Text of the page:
[Full-Disclosure] Multiple AV Vendors ignoring tar.gz archives
nick at virus-l.demon.co.uk
Sat Feb 5 22:15:26 GMT 2005
Barrie Dempster wrote:
> By passing some archives through www.virustotal.com I discovered that
> some AV companies ignore tar.gz's and possibly other archive formats
> that aren't very common on windows systems (but supported by the common
> archive tools).
> If virus writers start using these formats AV companies could be slow to
> react as in some cases they may have to write functionality into their
> products that doesn't currently exist (support for scanning inside said
> archives) this could delay signature updates.
That's a non sequitur.
If a virus was released that depended on, say tar.gz archives, and some
AV products did not have tar.gz unpacking capabilities, there would be
no hindrance to those companies releasing detection updates. Afterall,
what they detect are the unpacked contents of such archives, so
detection of the actual malware is just as easily added and shipped
regardless of whether the malware in question self-packs in .RAR, .ZIP,
.TAR.GZ or .ZOO format (or does not pack itself in any archive format
Worse however, is the implication that missing unpacking abilities for
some modestly common archive type is a terrible flaw in a scanner.
Well, OK -- in a gateway scanner it is likely to be a terrible flaw.
Any vaguely competent gateway scanner should have basic knowledge of
all archive formats and should have an option to quarantine all
messages with archives in the formats it cannot unpack and inspect.
Sadly, most gateway scanners are not designed this way. It is the job
of a gateway scanner to not let anything "dangerous" in and if you
cannot tell what something is, prudence says you keep it out, or at
least set it aside for more expert inspection.
However, once something gets to the desktop, it is only very mildly
inconvenient that a scanner does not know how to unpack, say, tar.gz
archives. The point of a desktop scanner is to stop as much as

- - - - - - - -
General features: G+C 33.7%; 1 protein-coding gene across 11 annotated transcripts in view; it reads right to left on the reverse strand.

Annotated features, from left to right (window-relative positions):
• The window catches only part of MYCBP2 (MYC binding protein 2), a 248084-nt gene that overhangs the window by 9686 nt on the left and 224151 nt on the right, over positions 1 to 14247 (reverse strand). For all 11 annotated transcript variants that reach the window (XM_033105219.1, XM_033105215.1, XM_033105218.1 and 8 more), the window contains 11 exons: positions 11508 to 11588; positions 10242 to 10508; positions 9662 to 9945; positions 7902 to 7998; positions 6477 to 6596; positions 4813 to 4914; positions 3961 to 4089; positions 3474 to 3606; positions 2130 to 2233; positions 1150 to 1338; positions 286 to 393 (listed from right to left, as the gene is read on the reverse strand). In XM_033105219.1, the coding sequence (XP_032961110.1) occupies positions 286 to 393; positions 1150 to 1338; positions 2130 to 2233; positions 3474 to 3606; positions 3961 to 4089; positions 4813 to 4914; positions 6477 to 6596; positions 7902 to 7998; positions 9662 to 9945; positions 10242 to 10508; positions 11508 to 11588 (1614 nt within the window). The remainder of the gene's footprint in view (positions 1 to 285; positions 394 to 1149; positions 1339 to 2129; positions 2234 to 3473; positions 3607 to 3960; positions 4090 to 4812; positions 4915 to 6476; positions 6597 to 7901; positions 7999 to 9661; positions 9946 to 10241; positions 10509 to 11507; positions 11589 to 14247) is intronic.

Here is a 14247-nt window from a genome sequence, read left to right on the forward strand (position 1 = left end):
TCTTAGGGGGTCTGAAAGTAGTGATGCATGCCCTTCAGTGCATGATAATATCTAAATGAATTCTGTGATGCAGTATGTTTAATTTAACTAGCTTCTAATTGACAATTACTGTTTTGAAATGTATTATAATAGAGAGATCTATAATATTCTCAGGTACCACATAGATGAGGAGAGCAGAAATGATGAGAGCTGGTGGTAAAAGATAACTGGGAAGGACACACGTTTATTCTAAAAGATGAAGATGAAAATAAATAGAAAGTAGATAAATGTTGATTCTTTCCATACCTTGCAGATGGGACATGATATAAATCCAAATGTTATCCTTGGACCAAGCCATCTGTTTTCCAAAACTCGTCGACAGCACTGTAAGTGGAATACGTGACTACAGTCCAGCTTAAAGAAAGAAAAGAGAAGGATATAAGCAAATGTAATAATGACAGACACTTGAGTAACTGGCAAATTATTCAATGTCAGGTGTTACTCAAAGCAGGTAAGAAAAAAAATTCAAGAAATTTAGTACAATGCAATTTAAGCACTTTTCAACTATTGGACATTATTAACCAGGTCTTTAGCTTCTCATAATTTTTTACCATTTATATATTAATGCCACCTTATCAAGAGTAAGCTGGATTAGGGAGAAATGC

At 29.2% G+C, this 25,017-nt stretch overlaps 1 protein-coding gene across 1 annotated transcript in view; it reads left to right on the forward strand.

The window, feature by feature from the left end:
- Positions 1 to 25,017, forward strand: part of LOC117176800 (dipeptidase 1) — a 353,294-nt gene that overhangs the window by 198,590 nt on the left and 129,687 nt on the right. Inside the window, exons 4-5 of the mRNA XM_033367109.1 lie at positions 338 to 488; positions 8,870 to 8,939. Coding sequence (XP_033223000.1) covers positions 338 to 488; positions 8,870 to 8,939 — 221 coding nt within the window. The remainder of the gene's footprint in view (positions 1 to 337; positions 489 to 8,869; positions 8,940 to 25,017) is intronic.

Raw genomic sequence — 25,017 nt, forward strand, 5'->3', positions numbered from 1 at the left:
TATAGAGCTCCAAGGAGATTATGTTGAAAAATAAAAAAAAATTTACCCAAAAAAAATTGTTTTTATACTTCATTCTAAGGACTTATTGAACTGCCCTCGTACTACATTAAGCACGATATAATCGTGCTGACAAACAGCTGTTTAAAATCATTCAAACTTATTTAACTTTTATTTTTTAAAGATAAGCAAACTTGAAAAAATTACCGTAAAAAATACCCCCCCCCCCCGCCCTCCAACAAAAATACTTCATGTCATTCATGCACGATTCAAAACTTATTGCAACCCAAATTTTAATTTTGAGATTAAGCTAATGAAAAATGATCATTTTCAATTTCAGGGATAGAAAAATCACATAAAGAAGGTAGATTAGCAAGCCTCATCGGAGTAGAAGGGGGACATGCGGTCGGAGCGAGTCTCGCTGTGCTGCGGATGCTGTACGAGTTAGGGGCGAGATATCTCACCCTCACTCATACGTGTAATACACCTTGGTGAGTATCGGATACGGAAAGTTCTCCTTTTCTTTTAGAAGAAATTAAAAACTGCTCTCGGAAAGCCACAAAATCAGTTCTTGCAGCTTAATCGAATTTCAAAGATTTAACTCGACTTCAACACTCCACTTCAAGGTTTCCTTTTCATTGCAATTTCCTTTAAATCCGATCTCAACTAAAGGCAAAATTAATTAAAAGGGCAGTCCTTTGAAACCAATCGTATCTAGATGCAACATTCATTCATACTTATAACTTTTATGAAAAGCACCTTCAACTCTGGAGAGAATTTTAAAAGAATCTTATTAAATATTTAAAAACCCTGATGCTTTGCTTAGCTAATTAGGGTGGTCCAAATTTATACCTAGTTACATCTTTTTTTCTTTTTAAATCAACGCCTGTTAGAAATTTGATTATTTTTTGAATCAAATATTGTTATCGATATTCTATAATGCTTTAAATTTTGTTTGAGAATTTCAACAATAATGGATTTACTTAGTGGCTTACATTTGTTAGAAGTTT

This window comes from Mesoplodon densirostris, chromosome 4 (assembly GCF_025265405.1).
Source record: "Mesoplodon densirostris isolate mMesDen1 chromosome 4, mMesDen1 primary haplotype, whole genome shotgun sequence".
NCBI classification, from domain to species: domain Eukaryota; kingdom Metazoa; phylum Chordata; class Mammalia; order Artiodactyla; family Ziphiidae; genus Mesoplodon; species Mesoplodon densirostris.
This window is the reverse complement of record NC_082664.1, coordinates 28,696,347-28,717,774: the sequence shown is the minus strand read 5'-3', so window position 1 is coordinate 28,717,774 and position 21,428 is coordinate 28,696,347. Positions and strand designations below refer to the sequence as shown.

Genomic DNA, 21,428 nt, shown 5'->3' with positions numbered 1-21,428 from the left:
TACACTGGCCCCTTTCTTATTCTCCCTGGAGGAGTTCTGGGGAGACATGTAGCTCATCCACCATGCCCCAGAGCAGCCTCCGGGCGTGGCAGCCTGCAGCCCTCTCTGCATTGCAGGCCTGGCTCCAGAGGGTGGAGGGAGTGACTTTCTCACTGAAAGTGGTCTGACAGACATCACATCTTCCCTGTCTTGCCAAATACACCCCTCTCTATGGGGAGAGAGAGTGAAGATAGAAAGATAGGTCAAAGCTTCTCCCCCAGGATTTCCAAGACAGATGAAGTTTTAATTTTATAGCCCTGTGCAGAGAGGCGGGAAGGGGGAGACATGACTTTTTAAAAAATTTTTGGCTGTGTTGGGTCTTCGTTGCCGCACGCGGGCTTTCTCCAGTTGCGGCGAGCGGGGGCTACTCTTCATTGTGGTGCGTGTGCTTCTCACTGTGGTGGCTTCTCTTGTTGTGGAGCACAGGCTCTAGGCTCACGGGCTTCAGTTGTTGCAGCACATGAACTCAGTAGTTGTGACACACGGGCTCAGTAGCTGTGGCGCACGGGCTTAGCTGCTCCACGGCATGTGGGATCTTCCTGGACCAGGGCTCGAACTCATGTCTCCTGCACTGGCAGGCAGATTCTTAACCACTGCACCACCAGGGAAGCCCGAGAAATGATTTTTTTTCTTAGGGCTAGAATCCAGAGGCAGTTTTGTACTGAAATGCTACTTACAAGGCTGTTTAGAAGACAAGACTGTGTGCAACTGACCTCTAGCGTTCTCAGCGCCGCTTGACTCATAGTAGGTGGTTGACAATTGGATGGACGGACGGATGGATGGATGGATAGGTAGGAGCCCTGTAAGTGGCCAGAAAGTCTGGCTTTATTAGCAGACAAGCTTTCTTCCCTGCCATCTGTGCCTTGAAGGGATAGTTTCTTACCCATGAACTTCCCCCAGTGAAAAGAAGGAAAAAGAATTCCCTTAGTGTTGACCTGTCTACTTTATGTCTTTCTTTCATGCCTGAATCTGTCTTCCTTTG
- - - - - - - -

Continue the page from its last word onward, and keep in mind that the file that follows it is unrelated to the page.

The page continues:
possible that has got to where it shouldn't be. Known virus scanning
is a far from perfect method for achieving this, but as the only
intelligent method of achieving it has been entirely disregarded by
users, AV and OS developers, scanning is pretty much what we are left
with. Anyway, as we are assuming that the malware in question can be
detected already, let's look at the consequence of a desktop scanner
not knowing anything about tar.gz packing and the arrival of a piece of
known malware in such an archive...
Let's assume that the user has a tar.gz handler and the user double-
clicks on the dodgy Email attachment in question (the attachment that
the shoddy gateway Email scanner should have stopped, even if it
couldn't scan inside tar.gz files because this is hardly a just-minted
compression format...). What happens? The on-access virus scanner
says nothing as the tar.gz file hits the disk in some temp dir, as it
doesn't know anything about tar.gz archives. For the same reason the
on-access scanner says nothing when the user's archive-handling program
opens the tar.gz file from its temp dir. As no code has so far been
deposited on the machine in executable form, this is not any kind of
failure on the part of the desktop scanner. (Yes, some lily-livered,
weak-kneed sops may _prefer_ the "reassurance" of the malware code
inside such files being detected "as soon as possible" but that is not
a strong (or even useful) criterion for judging a desktop scanner's
The user now sees, listed in the contents of the archive as displayed
by their tar.gz archive handler the "card" or "picture" or "document"
or whatever that the Email message promised, so double-clicks it. _Now_
their virus scanner gets excited. The archive handling program
extracts the file to a temp dir and the on-access scanner (if set to
scan on writes and/or closes) detects the malware and pops an alert
(and blocks further access to the file or automatically quarantines/
deletes/etc as it is configured). If the scanner is only set to scan
on execute it will pop an alert (and block/quarantine/delete) a moment
later when the archive handler tries to have the file executed.
There is no failure here. The desktop scanner "protected" the user, as
Yes, it is easy for testers to add tests such as "detects malware
packed in .ZIP files", "detects malware packed in .RAR files", "detects
malware packed in .TAR.GZ files" but the results of such tests tell you
squat about the quality of the product. (In fact, that's not true --
as it seems axiomatic that the larger and more complex a software
project the more bugs it will have, it would seem that the more archive
formats a scanner can handle the buggier the scanner will be, so maybe
such tests do tell us something about the quality of the products --
the higher the score, the buggier the product will be...)
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